I agree with you that alcohol doesn't turn you into a racist or bigot. The roots for those sentiments had to be there before the alcohol brought it out in them. I take offense to Mel Gibson, but am more appalled by Mark Foley. Verbal abuse is one thing, but to blame what is essentially pedophilia on alcohol is ridiculous. A psychological disorder is not something that can be explained away as alcoholic behavior. I'm angry about Mark Foley because he tried to blame his actions on alcohol and sexuality instead of taking the responsibility for his actions.

Mel Gibson is just a self-important fool.

alex b
10.23.06 @ 11:37p

I totally like my vodka and sodas. I like the little buzz that makes my cheeks redden and gets me giggly. But I've never been dumb enough to claim that my beverages caused something instead of my behavior. It starts with me, ends with me.

A lot of alcoholics pass the buck. They'll claim it's "their disease" or that "they just can't help it." Bull. It starts with them choosing to keep drinking, to abstain from getting help, and to retain a weak viewpoint.

sarah ficke
10.24.06 @ 9:59a

I think that Erik makes a good point in his article, which is that someone like Foley has two problems: alcoholism and pedophilia. Two problems, not just one.

russ carr
10.24.06 @ 5:03p

[CARDINAL XIMINEZ]

His chief problem is alcoholism. Alcoholism and pedophilia... pedophilia and alcoholism. His TWO chief problems are alcoholism and pedophilia...and hypocrisy. Sorry. His THREE chief problems are alcoholism, pedophilia, hypocrisy... and being an habitual liar. His four... no... AMONGST his chief problems are... such diverse elements as... no, wait, I'll come in again.

[/CARDINAL XIMINEZ]

Had a cider at lunch. Gonna have wine (and cook with it) at dinner. Think I'll have a vodka and tonic while I cook.

robert melos
10.25.06 @ 6:25a

I've always taken offense to calling alcoholism a disease. I don't consider addictions a disease. I think of addictions as psychological disorders. Alcoholism can lead to diseases, but so can drug addiction or sexual compulsion. Maybe Foley can't control his alcoholism, and maybe he can't control his compulsion to instant message under-age boys, but the two don't always go, if you'll pardon the expression, hand in hand. I'd be even more disturbed if I thought Foley was not only having cyber sex moments before going on the house floor to vote, but was drunk as well.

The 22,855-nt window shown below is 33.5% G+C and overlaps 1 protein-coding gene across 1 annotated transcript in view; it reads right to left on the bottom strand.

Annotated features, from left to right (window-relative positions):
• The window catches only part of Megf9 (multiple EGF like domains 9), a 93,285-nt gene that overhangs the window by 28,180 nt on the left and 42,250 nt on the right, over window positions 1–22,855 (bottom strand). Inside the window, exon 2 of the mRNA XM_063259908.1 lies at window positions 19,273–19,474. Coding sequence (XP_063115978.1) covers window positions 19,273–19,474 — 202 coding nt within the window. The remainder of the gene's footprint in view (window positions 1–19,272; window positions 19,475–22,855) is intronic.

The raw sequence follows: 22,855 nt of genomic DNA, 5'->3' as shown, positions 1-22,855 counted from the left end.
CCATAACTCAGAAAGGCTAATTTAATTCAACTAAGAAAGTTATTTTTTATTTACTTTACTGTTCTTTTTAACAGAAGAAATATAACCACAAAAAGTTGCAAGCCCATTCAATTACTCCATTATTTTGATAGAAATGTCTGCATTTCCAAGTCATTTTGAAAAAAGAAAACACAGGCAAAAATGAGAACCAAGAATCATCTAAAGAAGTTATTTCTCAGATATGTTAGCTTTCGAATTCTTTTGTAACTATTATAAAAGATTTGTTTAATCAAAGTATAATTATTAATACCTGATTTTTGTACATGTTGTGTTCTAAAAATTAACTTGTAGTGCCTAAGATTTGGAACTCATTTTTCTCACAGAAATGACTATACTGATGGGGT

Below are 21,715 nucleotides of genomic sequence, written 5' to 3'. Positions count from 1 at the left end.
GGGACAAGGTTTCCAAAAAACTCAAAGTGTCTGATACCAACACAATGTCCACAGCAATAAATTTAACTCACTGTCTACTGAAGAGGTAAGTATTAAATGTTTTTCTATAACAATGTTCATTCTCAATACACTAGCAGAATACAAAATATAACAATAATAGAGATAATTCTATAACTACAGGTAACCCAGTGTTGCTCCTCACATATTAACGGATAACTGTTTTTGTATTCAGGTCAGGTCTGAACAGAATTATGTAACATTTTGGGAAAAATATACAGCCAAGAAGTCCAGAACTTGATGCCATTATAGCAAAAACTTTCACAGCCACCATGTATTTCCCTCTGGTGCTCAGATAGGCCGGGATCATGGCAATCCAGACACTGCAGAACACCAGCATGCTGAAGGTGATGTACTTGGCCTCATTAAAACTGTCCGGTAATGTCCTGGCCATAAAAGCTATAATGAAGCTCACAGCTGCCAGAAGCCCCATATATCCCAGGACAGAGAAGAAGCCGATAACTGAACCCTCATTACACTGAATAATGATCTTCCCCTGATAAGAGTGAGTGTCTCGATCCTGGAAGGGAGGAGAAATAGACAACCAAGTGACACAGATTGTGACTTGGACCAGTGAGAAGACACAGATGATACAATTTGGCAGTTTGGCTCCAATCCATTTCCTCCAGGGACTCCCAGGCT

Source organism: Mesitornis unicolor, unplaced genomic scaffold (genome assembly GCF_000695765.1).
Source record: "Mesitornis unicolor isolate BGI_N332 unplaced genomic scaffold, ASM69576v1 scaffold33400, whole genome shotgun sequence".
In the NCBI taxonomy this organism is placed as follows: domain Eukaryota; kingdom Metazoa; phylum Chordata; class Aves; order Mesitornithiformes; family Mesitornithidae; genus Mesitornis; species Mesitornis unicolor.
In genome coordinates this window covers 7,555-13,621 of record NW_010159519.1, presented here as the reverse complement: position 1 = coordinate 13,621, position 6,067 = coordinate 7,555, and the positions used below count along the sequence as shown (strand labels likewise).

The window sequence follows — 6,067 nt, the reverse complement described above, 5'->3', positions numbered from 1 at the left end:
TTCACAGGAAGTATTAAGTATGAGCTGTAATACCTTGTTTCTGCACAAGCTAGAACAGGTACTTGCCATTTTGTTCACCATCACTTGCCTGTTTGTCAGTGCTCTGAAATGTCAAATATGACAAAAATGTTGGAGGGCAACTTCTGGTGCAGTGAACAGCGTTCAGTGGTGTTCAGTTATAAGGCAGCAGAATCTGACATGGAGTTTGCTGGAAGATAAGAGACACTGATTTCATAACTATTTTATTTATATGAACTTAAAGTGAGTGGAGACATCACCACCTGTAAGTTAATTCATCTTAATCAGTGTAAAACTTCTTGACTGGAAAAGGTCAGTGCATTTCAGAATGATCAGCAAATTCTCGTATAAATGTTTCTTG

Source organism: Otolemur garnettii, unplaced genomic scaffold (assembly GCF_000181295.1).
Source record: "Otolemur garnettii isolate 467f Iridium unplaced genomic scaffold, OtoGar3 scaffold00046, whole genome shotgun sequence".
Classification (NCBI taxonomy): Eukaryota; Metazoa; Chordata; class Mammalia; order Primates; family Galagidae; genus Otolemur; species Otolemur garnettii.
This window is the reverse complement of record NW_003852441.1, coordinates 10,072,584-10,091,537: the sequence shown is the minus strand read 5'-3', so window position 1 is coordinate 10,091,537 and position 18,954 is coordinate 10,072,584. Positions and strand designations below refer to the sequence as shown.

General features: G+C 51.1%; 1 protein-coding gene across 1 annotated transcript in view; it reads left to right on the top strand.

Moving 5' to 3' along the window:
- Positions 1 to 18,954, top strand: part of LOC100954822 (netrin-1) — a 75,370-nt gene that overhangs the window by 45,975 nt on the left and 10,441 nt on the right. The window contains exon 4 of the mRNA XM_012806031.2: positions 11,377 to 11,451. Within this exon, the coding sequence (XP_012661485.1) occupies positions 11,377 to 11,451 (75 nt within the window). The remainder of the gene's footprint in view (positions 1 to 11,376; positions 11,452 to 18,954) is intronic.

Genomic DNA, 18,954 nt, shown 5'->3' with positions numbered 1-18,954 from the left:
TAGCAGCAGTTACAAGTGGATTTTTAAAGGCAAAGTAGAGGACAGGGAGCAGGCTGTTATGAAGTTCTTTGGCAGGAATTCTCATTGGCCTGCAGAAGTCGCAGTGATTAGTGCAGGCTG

The man obviously has a multitude of problems that have nothing to do with alcohol.

dan gonzalez
11.8.06 @ 10:55p

Late to this, I know, but you people are crazy. We need more drunk people voting, not less, because, as Myers pointed out, you don't do something drunk that you haven't already considered, but a politician will vote the party line on all kinds of total horseshit that he or she never considered at all.

I disagree, though, with the blanket statement that alcohol is not mind-altering. Many people have taken it to a level that (to use Freudian terms for whatever they're worth) strips their egos and super-egos clean off and let stheir ids run wild. And no matter what, we humans don't have good ids. Good and bad don't factor in where our pre-hensile reptilian true-selfs are concerned. Any of us.

[edited]

robert melos
11.9.06 @ 4:13a

So Dan, in Freudian terms, it's 'Ids Gone Wild!' Just add a little alcohol and you've got topless/bottomless people dancing on tables?





Intrepid Media is built by Intrepid Company and runs on Dash